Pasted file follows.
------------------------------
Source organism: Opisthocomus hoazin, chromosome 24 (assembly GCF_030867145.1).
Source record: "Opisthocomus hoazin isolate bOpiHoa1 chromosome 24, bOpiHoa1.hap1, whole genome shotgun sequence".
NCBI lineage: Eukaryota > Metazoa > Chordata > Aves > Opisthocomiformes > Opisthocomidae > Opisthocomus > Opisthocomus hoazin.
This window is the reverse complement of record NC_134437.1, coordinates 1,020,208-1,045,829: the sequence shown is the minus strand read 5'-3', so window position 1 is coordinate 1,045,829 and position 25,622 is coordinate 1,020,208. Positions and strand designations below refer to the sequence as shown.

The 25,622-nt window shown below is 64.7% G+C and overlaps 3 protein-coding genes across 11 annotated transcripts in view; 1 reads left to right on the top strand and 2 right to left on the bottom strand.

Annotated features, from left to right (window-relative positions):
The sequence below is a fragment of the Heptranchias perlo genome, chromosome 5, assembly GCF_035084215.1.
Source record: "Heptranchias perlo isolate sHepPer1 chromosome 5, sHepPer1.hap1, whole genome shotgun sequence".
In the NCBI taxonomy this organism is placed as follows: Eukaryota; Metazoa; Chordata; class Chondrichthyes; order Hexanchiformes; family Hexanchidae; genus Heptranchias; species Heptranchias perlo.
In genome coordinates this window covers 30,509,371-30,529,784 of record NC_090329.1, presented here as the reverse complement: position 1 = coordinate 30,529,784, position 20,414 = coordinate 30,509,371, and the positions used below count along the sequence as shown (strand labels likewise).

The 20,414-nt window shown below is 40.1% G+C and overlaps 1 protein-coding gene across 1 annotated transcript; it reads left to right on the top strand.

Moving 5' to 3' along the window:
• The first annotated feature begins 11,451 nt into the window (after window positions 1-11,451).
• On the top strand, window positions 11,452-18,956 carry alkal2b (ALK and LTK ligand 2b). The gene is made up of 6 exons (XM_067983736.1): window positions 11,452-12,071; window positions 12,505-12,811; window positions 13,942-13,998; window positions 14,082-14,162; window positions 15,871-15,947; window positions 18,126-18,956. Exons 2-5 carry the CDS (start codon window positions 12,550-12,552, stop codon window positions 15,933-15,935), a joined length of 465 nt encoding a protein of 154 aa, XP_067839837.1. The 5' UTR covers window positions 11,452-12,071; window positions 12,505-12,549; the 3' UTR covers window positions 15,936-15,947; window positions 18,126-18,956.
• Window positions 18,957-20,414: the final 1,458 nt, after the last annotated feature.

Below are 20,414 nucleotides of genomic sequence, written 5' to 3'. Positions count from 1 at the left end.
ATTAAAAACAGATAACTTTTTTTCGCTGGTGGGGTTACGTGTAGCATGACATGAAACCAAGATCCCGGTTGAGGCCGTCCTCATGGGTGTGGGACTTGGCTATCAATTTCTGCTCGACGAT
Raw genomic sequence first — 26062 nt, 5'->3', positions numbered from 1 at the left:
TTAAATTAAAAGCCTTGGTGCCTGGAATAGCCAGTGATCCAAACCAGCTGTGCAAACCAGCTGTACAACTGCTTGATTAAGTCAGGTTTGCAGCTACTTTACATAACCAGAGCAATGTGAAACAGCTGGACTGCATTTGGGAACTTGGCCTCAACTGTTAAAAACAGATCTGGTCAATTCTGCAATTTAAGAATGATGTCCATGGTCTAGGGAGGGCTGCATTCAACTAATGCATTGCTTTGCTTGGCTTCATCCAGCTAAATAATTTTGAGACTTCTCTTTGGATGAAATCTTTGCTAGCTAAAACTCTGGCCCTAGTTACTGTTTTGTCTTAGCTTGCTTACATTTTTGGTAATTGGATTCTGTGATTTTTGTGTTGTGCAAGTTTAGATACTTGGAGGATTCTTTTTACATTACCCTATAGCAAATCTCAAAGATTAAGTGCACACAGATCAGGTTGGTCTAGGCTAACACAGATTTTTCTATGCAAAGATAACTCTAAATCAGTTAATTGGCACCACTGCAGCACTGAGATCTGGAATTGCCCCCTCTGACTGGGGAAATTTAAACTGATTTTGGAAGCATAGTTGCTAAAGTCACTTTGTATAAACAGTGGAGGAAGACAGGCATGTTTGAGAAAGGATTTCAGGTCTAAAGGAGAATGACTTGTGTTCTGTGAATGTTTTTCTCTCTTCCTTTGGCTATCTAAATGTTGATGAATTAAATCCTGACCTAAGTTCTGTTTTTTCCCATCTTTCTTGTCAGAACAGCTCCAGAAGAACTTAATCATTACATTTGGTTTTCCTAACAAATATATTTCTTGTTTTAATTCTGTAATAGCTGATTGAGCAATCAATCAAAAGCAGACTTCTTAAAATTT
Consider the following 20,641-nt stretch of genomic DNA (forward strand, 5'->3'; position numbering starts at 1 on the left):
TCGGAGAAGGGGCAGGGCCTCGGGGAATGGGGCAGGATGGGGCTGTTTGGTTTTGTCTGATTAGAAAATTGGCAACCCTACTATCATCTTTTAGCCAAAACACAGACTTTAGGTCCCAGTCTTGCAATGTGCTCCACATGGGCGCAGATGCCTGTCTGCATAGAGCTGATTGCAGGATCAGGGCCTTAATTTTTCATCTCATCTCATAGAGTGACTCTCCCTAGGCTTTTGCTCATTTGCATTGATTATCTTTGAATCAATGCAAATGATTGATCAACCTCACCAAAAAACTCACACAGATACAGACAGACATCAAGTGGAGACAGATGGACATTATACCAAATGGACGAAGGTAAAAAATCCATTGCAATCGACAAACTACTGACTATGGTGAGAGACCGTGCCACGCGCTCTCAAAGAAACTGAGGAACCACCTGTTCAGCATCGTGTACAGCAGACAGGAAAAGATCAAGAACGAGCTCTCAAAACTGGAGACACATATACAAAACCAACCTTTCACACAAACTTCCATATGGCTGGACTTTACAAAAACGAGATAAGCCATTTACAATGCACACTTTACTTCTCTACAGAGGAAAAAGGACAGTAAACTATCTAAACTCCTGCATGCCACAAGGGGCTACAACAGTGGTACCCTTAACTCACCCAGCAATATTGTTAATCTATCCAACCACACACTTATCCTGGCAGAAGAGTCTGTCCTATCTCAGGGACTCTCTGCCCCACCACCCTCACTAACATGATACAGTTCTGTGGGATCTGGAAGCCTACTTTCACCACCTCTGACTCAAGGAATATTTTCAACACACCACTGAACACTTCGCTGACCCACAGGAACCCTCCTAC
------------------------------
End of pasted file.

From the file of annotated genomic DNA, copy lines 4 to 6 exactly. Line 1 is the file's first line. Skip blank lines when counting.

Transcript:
This window is the reverse complement of record NC_134437.1, coordinates 1,020,208-1,045,829: the sequence shown is the minus strand read 5'-3', so window position 1 is coordinate 1,045,829 and position 25,622 is coordinate 1,020,208. Positions and strand designations below refer to the sequence as shown.

The 25,622-nt window shown below is 64.7% G+C and overlaps 3 protein-coding genes across 11 annotated transcripts in view; 1 reads left to right on the top strand and 2 right to left on the bottom strand.

Annotated features, from left to right (window-relative positions):